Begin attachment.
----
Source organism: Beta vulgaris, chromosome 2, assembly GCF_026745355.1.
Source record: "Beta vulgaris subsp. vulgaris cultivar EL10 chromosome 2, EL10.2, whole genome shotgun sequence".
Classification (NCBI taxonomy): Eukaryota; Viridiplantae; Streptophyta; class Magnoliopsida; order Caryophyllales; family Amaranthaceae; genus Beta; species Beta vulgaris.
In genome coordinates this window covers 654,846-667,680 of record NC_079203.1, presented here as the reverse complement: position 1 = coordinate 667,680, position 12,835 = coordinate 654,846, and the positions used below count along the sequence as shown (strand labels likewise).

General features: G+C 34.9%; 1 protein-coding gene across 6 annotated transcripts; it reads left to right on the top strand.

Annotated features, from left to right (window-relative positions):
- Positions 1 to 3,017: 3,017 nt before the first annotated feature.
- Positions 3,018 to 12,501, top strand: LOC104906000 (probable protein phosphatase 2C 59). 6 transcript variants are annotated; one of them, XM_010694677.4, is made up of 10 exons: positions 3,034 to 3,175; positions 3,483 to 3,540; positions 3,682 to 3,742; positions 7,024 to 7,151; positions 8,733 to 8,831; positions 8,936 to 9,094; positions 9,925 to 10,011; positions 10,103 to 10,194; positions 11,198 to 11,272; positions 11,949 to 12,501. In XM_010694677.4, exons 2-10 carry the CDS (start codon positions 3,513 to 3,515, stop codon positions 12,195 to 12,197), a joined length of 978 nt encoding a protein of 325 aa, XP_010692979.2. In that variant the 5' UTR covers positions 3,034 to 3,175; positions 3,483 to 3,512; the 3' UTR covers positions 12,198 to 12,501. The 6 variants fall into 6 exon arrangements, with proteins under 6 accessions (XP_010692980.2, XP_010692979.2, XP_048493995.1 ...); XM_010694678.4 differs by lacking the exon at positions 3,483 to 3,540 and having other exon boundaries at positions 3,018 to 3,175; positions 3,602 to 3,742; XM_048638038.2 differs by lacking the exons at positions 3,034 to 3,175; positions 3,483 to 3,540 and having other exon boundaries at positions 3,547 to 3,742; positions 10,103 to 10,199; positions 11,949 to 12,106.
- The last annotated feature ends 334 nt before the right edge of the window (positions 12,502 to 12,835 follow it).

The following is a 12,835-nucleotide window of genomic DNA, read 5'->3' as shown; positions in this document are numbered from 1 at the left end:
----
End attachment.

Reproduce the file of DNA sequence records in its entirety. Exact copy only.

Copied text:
Source organism: Beta vulgaris, chromosome 2, assembly GCF_026745355.1.
Source record: "Beta vulgaris subsp. vulgaris cultivar EL10 chromosome 2, EL10.2, whole genome shotgun sequence".
Classification (NCBI taxonomy): Eukaryota; Viridiplantae; Streptophyta; class Magnoliopsida; order Caryophyllales; family Amaranthaceae; genus Beta; species Beta vulgaris.
In genome coordinates this window covers 654,846-667,680 of record NC_079203.1, presented here as the reverse complement: position 1 = coordinate 667,680, position 12,835 = coordinate 654,846, and the positions used below count along the sequence as shown (strand labels likewise).

General features: G+C 34.9%; 1 protein-coding gene across 6 annotated transcripts; it reads left to right on the top strand.

Annotated features, from left to right (window-relative positions):
- Positions 1 to 3,017: 3,017 nt before the first annotated feature.
- Positions 3,018 to 12,501, top strand: LOC104906000 (probable protein phosphatase 2C 59). 6 transcript variants are annotated; one of them, XM_010694677.4, is made up of 10 exons: positions 3,034 to 3,175; positions 3,483 to 3,540; positions 3,682 to 3,742; positions 7,024 to 7,151; positions 8,733 to 8,831; positions 8,936 to 9,094; positions 9,925 to 10,011; positions 10,103 to 10,194; positions 11,198 to 11,272; positions 11,949 to 12,501. In XM_010694677.4, exons 2-10 carry the CDS (start codon positions 3,513 to 3,515, stop codon positions 12,195 to 12,197), a joined length of 978 nt encoding a protein of 325 aa, XP_010692979.2. In that variant the 5' UTR covers positions 3,034 to 3,175; positions 3,483 to 3,512; the 3' UTR covers positions 12,198 to 12,501. The 6 variants fall into 6 exon arrangements, with proteins under 6 accessions (XP_010692980.2, XP_010692979.2, XP_048493995.1 ...); XM_010694678.4 differs by lacking the exon at positions 3,483 to 3,540 and having other exon boundaries at positions 3,018 to 3,175; positions 3,602 to 3,742; XM_048638038.2 differs by lacking the exons at positions 3,034 to 3,175; positions 3,483 to 3,540 and having other exon boundaries at positions 3,547 to 3,742; positions 10,103 to 10,199; positions 11,949 to 12,106.
- The last annotated feature ends 334 nt before the right edge of the window (positions 12,502 to 12,835 follow it).

The following is a 12,835-nucleotide window of genomic DNA, read 5'->3' as shown; positions in this document are numbered from 1 at the left end: